This case sets out the standards for specific personal jurisdiction and venue in a non-patent IP case.
Here’s an example of what jurisdictional discovery and the supplemental briefing that it results in looks like.
Well, the blue heron appears to be outside the jurisdiction of the pond today. The defendants couldn’t say the same thing after reading this order.
There are a lot of unsuccessful motions to dismiss out there, and here are five of them.
In this order denying reconsideration, Judge Albright explains why personal jurisdiction is present in this case, and the 101 challenge is for another day.
It’s always interesting to see where courts are on the “stream of commerce” test when addressing personal jurisdiction issues. Let’s see where we are this month.
This question and more are answered in the attached order resolving a motion to dismiss in a pharmaceutical case asserting (1) lack of personal jurisdiction; (2) improper venue; and (3) the first to file rule.
This is a product liability case in which the third party defendant, a foreign corporation, sought dismissal due to lack of specific personal jurisdiction. The magistrate judge’s analysis of the motion sets forth the current status of the “stream of commerce” approach to personal jurisdiction, analyzing both the foreseeability of the use in Texas, as well as whether the cause of action arose out of the third party defendant’s forum-related contacts, and whether the exercise of jurisdiction would be fair and reasonable. An added benefit is the district court’s order, also copied below, accepting the magistrate judge’s recommended disposition, because it addressed a couple of new arguments raised by the objections.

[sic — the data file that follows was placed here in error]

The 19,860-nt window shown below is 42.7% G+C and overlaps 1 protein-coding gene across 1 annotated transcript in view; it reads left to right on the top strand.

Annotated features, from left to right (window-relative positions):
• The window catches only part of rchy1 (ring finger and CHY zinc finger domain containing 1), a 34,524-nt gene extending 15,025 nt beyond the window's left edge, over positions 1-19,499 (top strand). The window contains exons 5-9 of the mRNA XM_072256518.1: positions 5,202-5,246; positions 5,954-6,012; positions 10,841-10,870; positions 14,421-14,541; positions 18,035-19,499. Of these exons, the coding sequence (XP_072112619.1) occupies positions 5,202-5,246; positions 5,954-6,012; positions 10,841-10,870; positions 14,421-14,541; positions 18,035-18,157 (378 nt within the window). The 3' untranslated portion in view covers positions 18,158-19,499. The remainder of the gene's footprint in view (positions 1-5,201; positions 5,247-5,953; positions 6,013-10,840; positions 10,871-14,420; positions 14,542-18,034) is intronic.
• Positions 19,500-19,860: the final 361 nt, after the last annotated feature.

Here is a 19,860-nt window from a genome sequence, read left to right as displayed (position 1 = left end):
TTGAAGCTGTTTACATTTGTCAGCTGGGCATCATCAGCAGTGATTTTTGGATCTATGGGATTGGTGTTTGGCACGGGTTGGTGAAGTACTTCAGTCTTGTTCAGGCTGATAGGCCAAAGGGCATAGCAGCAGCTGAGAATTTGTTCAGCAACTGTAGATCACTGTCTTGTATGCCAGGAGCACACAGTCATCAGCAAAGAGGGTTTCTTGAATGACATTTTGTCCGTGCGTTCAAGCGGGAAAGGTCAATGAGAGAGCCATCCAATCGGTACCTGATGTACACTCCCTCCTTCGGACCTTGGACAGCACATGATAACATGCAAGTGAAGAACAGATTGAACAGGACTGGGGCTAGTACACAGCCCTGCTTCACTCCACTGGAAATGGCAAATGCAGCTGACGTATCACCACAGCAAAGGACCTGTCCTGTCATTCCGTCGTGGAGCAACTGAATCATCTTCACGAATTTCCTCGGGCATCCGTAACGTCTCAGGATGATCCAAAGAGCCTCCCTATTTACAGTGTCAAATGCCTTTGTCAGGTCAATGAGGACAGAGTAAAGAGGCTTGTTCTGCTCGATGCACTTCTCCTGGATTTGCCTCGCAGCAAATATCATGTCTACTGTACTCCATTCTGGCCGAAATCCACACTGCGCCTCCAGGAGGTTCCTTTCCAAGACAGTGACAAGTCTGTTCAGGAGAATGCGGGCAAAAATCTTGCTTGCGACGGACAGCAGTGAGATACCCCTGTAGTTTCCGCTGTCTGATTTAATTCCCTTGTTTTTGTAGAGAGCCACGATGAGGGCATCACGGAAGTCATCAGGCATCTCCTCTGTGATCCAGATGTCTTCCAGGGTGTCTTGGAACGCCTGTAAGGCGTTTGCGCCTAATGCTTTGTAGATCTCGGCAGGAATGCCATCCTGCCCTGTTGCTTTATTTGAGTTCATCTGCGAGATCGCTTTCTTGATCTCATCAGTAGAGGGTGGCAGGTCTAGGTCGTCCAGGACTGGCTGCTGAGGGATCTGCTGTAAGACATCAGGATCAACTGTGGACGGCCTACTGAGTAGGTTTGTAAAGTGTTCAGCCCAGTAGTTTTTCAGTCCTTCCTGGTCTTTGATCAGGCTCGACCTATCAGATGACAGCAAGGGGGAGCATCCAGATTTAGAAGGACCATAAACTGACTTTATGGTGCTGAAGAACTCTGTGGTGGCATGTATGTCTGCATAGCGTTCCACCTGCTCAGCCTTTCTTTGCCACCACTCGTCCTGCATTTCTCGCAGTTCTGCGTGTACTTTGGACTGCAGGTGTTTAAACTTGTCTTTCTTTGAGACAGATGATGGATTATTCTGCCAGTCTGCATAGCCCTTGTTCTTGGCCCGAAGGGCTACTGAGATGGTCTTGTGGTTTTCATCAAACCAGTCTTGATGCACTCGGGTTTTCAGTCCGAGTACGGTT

The best case caption ever is wasted on a run of the mill business dispute between a company that buys equipment and a cosmetics company looking to dispose of some – but no, not this equipment. Hey guys, are you interested in the closet full of BeautiControl we’re warehousing in the downstairs hall out on Harris Lake Road?
Yeah, there’s a fight over personal jurisdiction and the Court concluded that there wasn’t any with the usual “reasonably expected” and “purposeful availment” analysis, but who cares? I’m still bummed about all that obsolete skin care product I am sneaking out of the house to the dumpster one bottle at a time hoping my wife won’t notice before one of us dies.
Today’s second case addresses the same issues in a case involving the same plaintiff – but with different facts as to a different defendant. And I wanted to point out some additional analysis involving the Federal Circuit’s recent decision in In re HP.